Sophia University Institute of Comparative Culture Lecture Series 2012
An Other Other? The Qur’ân, Islam, and Religious Identity in Modern Japan
Hans Martin Krämer
June 21, 2012
Room 301, 3F, Building 10
Religious identity in modern Japan has largely been shaped by the impact of Christianity. Indeed, recent research has emphasized that even the Japanese concept of religion itself is a product of the influence exerted by the Christian West in the nineteenth century. That having been said, the role of Judaism in Japanese discourses of self-identity is well known. Yet Islam, the third great monotheism, has hardly received the attention it deserves given its importance in pre-1945 discourses.
Going beyond studies of Japanese Pan-Asianism that treat Islam as a merely political factor, I will highlight the religious dimension of the Japanese reception of Islam, i.e. the way it was perceived as an alternative other different from Christianity. The subject will be approached through Japanese translations of the Qur’ân, which will be analyzed semantically and contextualized historically.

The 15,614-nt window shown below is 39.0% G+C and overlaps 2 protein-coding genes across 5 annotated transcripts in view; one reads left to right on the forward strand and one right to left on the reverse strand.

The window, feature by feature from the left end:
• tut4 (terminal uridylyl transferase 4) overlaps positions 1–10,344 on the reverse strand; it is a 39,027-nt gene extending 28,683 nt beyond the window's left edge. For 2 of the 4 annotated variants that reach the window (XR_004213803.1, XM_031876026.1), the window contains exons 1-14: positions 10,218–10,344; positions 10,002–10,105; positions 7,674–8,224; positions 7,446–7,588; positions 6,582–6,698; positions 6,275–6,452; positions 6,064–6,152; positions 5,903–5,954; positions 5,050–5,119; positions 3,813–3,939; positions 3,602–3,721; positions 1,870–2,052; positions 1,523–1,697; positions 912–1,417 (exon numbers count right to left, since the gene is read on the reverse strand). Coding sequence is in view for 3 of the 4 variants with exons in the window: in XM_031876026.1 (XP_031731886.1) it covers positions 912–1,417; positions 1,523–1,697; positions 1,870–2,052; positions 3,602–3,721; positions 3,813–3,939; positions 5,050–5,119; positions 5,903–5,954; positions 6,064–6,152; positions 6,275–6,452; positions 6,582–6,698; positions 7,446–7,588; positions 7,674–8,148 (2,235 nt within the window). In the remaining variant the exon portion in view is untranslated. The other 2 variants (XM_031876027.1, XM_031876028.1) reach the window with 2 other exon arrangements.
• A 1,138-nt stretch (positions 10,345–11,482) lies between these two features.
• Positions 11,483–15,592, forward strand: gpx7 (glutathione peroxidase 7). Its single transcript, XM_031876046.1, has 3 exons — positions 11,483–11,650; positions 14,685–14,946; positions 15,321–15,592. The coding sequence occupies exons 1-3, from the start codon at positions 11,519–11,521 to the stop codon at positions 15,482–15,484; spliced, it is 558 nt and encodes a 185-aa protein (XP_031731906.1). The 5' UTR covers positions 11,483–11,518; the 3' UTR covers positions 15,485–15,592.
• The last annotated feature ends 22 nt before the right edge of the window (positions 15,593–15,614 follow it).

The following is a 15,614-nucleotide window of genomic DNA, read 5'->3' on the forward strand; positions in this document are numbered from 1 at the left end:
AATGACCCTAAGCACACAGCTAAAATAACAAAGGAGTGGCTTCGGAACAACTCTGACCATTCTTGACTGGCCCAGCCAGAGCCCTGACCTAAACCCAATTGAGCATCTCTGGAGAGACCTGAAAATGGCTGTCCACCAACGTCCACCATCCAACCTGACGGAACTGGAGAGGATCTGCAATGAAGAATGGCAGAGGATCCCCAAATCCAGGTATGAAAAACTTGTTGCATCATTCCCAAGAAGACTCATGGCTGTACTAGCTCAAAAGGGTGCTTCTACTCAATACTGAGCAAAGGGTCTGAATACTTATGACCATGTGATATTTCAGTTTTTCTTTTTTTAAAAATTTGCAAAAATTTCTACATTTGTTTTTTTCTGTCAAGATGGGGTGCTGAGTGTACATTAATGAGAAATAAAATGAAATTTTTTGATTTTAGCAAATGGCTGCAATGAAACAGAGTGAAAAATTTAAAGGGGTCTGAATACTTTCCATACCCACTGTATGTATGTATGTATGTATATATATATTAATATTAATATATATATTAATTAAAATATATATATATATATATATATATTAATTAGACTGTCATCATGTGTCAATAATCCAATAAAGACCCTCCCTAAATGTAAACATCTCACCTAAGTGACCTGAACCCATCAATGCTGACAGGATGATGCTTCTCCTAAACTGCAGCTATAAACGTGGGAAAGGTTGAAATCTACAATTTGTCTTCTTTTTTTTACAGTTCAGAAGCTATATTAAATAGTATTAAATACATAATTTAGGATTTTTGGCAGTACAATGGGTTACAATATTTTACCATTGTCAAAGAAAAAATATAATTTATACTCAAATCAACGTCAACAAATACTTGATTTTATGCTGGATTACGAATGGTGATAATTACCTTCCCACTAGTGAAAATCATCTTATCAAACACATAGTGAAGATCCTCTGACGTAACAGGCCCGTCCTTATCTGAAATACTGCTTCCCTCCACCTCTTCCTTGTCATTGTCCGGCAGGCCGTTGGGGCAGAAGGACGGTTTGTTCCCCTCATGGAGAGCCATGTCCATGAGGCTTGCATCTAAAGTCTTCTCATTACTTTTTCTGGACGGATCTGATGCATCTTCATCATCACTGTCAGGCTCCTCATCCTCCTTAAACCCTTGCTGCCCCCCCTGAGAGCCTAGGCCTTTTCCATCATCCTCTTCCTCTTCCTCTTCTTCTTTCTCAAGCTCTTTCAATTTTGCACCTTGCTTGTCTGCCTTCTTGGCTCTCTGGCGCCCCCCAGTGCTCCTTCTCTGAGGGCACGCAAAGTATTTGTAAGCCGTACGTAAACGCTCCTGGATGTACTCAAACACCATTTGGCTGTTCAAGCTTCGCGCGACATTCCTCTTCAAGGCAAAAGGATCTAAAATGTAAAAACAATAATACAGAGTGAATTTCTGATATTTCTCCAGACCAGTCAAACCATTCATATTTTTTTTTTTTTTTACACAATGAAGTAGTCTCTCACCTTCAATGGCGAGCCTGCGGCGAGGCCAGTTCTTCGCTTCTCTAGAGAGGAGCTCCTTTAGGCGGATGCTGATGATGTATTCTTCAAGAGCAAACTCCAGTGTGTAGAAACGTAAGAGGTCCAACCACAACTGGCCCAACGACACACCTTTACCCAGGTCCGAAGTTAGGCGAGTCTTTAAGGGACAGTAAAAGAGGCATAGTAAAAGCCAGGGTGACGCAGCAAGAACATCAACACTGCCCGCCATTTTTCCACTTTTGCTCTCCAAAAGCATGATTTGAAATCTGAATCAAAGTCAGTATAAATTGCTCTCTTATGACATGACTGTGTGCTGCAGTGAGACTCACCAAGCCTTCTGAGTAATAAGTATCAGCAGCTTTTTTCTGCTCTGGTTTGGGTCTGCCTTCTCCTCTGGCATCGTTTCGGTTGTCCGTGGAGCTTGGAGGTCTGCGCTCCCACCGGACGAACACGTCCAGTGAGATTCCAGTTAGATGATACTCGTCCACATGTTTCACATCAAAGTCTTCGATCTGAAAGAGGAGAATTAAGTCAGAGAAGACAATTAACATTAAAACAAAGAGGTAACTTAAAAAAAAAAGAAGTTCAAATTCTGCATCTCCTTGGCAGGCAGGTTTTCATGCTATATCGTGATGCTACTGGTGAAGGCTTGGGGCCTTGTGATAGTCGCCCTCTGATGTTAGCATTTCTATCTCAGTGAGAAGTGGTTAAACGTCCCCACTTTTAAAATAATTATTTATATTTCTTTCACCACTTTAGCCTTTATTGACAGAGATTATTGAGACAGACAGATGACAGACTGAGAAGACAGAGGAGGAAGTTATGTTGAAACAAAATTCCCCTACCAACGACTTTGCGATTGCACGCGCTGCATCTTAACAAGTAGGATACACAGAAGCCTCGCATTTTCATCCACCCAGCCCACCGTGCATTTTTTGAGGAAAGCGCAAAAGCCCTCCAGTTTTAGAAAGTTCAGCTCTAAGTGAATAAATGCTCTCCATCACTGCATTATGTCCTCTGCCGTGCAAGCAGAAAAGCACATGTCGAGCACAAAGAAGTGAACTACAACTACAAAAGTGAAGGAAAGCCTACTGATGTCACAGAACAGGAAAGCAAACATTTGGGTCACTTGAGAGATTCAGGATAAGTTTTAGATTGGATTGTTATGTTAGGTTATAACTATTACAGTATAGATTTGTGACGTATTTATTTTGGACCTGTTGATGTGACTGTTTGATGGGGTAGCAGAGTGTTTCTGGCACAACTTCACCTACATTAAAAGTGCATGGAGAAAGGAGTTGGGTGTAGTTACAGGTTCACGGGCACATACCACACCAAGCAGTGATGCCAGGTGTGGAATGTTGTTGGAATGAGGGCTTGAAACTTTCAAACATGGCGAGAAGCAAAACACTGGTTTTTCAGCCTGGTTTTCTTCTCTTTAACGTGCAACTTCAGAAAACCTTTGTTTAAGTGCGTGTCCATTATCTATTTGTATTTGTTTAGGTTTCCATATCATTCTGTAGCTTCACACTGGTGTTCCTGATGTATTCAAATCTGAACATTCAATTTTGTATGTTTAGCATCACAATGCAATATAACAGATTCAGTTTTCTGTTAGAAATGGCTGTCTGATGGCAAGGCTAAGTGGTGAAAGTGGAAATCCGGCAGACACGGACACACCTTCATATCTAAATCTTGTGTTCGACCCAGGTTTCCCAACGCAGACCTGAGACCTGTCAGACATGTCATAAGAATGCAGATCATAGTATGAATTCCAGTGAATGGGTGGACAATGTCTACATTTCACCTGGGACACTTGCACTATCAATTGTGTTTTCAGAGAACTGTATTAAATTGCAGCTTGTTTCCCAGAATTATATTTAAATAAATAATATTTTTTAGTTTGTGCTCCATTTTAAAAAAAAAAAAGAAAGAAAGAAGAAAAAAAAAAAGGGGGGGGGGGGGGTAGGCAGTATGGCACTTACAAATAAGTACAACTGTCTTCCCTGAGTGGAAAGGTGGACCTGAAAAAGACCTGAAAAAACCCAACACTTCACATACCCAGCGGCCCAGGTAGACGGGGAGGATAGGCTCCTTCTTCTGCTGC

Hans Martin Krämer is assistant professor for Japanese Studies at Ruhr University Bochum, Germany. He obtained a PhD in Japanese History from Ruhr University in 2006 and has since then been a postdoctoral research fellow at Harvard University and the International Research Center for Japanese Studies in Kyoto (Nichibunken). He has published a monograph on the history of higher education reform in twentieth-century Japan, co-edited a volume on historiography in modern Japan, edited a journal issue on “Defining Religion, Defining Heresy in Modern East Asia” and is currently working on a manuscript on the appropriation and translation of religion in modern Japan.
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